The problem of consciousness is that it amounts to the brain trying to codify something about itself. This has aspects which are similar to universal Turing machines or Godel’s theorem. Language is likely something which evolved from the brain which has an underlying formal structure. Chomsky’s hierarchy:

      Regular grammar — > context independent — > context sensitive — > Lambda calculus

      suggests that the brain organizes this communication system in some algorithmic sense. In our inner thoughts we are also most often using linguistic structures (talking to one’s self). It also occurs in some way so this has an “internal arrow of direction” which points to itself. By some manner that we are no conscious of this or something like it is involved with our subjective experience. However, to try to make this process understood it requires that we bring it into our conscious sphere — a consciousness of consciousness so to speak. I think this is a part of what befuddles us on the question of consciousness.

      For this reason I hesitate to think that consciousness should become a cornerstone of physics, at least for now. That might change of course, but I think in ways that I would prefer not to experience. In other words I think (and hope) I will be dead before it becomes something mandatory or necessary. Communication technology is starting to absorb us. I suspect in another decade smart phones will couple into our senses, such as contact lenses with nano-lasers that raster scan the retina, ear implants and so forth. I suspect that by 2040 to 2050 the full neural implant will become available and become more common from then. As a result humanity will in time meld into a “mass mind.” At this stage it might be that we come to an understanding of consciousness through the ability to experience or witness other conscious minds and with having one’s own mind observed. This would remove the current objective-subjective barrier which exists that prevents us from understanding what consciousness is.

      I would just assume be worm food before I might have to hook into that sort of world. Yet I think it is coming fairly soon.

  27. The empirical fact is that Taylor Hurst pulsar loses energy with a rate predicted by GRT. Gravitational radiation, whatever it is, would be the explanation.

    *If one goes to the days of Dirac and accepts QED as a guide line, one ends up with the idea that gravitons are quanta of gravitational radiation. Gravitons emerge naturally if one accepts quantization in Minkowski space as background. This is however questionable. Poincare symmetry is used but this is lost in GRT.

    *One could however go back to the days of Bohr and take hydrogen atom as a guide line. Now IR catastrophe would be collapse of the entire system to a blackhole. Could it be avoided by Bohr quantization. Nottale’s findings encourage this approach and one ends of with the quantization of hbar and eventual identification of dark energy as a phase with extremely large hbar: magnetic flux tubes/quanta carrying magnetic energy as dark energy and negative pressure identifiable as magnetic tension.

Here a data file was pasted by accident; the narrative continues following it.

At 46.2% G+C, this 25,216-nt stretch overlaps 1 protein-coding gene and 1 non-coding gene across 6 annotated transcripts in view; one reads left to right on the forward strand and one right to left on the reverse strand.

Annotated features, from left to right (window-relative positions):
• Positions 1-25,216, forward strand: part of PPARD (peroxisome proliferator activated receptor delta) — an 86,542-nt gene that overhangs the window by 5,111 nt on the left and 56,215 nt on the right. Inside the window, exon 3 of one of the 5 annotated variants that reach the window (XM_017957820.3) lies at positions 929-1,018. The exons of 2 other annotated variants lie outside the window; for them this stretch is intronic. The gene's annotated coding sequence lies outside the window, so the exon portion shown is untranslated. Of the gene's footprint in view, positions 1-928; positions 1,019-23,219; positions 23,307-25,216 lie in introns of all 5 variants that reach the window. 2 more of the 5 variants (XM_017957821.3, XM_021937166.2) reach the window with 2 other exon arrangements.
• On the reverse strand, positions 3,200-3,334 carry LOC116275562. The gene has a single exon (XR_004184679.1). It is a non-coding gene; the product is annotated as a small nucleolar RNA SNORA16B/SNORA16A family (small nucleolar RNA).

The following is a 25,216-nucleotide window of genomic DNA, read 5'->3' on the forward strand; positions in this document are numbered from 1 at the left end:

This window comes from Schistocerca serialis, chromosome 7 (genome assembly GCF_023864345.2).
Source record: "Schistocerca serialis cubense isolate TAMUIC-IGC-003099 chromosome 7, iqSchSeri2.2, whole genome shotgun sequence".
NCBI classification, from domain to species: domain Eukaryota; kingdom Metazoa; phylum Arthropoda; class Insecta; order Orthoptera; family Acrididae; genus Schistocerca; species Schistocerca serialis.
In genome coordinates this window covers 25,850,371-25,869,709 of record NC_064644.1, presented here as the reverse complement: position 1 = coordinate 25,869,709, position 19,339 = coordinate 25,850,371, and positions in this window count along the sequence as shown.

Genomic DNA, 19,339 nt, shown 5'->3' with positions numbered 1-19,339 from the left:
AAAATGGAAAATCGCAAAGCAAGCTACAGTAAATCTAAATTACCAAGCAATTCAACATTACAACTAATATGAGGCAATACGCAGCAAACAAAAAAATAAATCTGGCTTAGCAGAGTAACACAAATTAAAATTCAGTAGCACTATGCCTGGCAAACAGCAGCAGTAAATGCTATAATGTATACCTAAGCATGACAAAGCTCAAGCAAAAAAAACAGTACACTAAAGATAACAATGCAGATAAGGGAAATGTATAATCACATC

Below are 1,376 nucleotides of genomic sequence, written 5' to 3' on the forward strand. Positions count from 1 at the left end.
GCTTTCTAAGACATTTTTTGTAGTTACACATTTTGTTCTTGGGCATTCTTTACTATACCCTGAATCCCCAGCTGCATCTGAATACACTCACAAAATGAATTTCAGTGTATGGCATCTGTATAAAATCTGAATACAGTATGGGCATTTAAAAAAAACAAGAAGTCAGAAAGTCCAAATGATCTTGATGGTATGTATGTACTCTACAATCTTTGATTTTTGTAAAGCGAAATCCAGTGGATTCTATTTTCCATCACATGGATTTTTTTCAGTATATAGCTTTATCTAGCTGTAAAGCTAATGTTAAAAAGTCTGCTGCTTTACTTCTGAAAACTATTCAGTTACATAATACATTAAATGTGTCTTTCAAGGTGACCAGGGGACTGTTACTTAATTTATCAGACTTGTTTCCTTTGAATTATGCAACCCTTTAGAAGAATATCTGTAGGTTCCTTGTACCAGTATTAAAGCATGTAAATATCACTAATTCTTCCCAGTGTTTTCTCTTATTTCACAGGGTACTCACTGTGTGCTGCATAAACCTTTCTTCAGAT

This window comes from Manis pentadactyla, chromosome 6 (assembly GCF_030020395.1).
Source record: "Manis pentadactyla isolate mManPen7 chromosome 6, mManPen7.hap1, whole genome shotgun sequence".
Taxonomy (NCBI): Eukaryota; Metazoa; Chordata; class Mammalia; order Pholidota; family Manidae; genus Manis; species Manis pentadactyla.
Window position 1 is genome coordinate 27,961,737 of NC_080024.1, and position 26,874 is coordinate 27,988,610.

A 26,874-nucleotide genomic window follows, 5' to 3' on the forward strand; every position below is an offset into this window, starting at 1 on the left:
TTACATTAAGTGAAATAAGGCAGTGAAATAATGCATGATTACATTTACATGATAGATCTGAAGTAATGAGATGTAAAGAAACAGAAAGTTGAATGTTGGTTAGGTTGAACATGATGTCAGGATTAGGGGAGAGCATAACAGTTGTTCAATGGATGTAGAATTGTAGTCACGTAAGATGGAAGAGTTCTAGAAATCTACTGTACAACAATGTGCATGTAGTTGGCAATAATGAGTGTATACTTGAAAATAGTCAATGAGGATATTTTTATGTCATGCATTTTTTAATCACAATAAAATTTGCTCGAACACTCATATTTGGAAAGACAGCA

This would lead to the notion of dark graviton and the detection of gravitational radiation would be different: dark gravitons -large hbar quanta of gravitational field- would decay to bunches of ordinary gravitons and instead of continuos stream of gravitons bunches would be observed and probably interpreted as noise.

    *If one accepts Poincare invariance (not actually true in general relativity), it is difficult to avoid the conclusion that graviton is spin 2-particle. The challenge is to find a theory fusing special and geometric description of gravitation in internally consistent manner. In every popular representation about strings the big challenge is identified as the fusion of general relativity and quantum theory. Two paths to follow. Maybe we should try also the other path since latter one did not lead anywhere;-).

  28. Mike says:

    From LIGO’s site:

    “During the intense blast of gamma rays, known as GRB070201, the 4-km and 2-km gravitational-wave interferometers at the Hanford facility were in science mode and collecting data. They did not, however, measure any gravitational waves in the aftermath of the burst.

    That non-detection was itself significant.

    The burst had occurred along a line of sight that was consistent with it originating from one of Andromeda’s spiral arms, and a binary coalescence event–the merger of two neutron stars or black holes, for example–was considered among the most likely explanations. Such a monumental cosmic event occurring in a nearby galaxy should have generated gravitational waves that would be easily measured by the ultrasensitive LIGO detectors. The absence of a gravitational-wave signal meant GRB070201 could not have originated in this way in Andromeda. Other causes for the event, such as a soft gamma-ray repeater or a binary merger from a much further distance, are now the most likely contenders.”